Christmas 1909. Edie from Germanton (NSW) sent her friend in Collingwood (VIC) a postcard wishing her a merry Christmas. I don't know these people because it's postcard I found at a market.
The card has a Greek or Roman theatrical theme that doesn't strike me as particularly relevant to Christmas but then I shouldn't be too critical because someone in a hundred years time will look at today's cards in amazement or amusement. Or maybe they'll be sending each other e-cards instead of wasting earth's resources. Or maybe the tradition will have died out altogether by then.
I wondered where Germanton was because I'd never heard of it, and it sounds similar to Germantown (now called Grovedale) near Geelong. So I searched the newspapers on Trove.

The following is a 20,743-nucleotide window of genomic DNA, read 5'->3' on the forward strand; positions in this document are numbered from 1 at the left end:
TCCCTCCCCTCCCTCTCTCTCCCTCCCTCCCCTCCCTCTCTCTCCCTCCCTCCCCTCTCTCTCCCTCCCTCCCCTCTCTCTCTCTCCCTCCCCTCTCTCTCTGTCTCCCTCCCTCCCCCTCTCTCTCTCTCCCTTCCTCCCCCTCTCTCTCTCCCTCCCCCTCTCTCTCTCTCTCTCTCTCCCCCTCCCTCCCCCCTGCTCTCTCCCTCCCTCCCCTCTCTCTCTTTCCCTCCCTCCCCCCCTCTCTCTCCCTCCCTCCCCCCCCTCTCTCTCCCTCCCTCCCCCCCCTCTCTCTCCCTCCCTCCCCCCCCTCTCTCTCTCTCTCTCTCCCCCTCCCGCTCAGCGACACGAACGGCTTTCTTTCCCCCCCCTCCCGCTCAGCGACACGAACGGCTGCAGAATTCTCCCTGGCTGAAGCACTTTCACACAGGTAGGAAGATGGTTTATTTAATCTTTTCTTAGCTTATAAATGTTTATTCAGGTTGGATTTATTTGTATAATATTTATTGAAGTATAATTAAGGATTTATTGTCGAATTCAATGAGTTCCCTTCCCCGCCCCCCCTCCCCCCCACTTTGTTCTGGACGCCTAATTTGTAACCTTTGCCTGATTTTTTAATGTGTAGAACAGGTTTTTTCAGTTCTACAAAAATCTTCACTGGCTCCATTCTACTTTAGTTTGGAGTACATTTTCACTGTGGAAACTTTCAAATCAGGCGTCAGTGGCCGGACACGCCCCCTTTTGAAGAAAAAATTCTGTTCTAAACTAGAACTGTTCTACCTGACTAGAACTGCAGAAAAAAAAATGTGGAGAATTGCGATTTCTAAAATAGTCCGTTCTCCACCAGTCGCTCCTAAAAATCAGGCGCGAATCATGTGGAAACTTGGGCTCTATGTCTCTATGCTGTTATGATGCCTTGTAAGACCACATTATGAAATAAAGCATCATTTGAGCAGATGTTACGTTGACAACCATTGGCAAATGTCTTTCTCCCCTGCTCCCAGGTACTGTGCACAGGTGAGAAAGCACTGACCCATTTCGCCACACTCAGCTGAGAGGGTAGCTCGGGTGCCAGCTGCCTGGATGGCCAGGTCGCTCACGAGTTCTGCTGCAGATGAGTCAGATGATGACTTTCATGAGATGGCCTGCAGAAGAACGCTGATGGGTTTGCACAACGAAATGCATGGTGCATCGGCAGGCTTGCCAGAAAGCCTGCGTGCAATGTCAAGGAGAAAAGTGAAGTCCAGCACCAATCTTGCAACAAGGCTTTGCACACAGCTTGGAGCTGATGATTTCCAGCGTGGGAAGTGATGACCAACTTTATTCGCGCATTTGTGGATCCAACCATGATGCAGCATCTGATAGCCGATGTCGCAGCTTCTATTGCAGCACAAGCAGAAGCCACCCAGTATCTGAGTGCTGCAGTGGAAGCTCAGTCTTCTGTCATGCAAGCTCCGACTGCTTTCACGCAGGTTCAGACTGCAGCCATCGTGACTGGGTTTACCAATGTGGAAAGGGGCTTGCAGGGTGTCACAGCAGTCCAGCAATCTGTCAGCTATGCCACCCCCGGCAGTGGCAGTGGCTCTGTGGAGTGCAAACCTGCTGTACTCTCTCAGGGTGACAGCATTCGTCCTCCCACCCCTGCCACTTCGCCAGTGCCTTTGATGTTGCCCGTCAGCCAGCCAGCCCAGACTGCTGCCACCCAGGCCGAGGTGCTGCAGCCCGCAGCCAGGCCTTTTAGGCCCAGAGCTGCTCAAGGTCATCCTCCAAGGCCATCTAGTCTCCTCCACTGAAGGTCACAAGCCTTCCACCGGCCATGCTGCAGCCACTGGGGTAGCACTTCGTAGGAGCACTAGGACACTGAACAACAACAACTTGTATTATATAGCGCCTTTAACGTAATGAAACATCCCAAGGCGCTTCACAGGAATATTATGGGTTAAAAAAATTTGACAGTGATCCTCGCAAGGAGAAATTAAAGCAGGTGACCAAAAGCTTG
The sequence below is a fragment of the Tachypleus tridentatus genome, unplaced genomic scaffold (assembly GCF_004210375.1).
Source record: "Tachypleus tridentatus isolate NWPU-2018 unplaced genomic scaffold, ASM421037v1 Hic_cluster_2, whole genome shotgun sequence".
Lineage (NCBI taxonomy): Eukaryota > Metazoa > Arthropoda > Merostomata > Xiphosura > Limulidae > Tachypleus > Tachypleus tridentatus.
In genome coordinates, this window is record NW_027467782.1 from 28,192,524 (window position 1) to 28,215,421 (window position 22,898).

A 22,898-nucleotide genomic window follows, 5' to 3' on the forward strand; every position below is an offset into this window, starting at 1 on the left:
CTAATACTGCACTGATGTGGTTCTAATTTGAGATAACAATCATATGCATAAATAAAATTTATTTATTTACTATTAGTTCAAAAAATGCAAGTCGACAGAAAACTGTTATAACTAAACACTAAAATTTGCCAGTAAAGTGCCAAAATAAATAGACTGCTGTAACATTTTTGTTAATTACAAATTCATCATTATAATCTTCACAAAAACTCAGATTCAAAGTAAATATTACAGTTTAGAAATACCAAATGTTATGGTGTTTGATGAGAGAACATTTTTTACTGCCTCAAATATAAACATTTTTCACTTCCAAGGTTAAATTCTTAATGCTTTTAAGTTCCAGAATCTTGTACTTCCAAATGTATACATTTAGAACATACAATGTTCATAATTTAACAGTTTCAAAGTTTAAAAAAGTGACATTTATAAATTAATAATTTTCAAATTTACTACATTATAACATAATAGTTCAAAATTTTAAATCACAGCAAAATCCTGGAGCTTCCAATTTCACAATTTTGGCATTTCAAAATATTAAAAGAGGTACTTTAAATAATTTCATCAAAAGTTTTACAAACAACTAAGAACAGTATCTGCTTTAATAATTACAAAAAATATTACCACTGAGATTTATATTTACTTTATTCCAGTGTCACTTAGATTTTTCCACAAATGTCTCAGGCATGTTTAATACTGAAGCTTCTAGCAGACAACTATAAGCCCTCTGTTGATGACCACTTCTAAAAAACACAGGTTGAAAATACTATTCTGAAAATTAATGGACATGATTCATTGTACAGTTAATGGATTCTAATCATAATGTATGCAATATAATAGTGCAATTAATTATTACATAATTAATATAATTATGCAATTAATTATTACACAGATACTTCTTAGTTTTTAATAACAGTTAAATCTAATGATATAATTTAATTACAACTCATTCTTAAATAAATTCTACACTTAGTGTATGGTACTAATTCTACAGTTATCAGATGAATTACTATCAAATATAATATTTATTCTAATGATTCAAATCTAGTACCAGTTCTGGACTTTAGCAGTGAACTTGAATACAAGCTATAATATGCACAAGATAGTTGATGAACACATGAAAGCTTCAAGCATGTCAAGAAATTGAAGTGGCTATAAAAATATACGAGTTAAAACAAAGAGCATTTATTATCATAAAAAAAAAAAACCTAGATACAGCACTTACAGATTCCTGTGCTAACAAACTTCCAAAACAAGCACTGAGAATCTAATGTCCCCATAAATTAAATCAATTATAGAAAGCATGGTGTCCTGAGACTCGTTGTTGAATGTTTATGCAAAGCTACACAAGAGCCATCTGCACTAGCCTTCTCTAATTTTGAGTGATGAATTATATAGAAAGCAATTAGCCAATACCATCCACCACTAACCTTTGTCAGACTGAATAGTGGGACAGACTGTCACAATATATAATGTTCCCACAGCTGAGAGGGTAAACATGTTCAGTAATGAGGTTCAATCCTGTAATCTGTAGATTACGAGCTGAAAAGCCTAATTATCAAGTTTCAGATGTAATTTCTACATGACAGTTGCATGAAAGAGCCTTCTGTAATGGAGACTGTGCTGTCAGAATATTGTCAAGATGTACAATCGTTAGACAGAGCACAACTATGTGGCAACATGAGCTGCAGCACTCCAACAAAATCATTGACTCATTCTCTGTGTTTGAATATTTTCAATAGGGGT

It turns out that in 1909 Germanton did indeed exist but a few years later the name was changed to Holbrook because of hostilities in World War 1. The area had been settled by a large and industrious community of German families from the mid 1850s.
|The Argus, 19 June 1915|
The same thing happened to Germantown near Geelong. The area was settled by many German families from the 1850s onwards and they had developed vineyards, orchards and vegetable gardens. In July 1915 the council voted to rename it Cornwall, one of the titles of the King, but the name was later disallowed because it was already in use in Victoria so the name Grovedale was chosen.
|Geelong Advertiser, 3 July 1915|
Germanton and Germantown weren't the only towns and localities in Australia to have a name change because of the war. And it wasn't just the town name that was changed - hotels, railway stations, sport teams and numerous other examples can be found. Why did they go to all that trouble? The residents with German background had been here for two or three generations and weren't stirring up trouble at the time but there were certainly tensions in the town. It must have been an uncomfortable time for all residents of German background.
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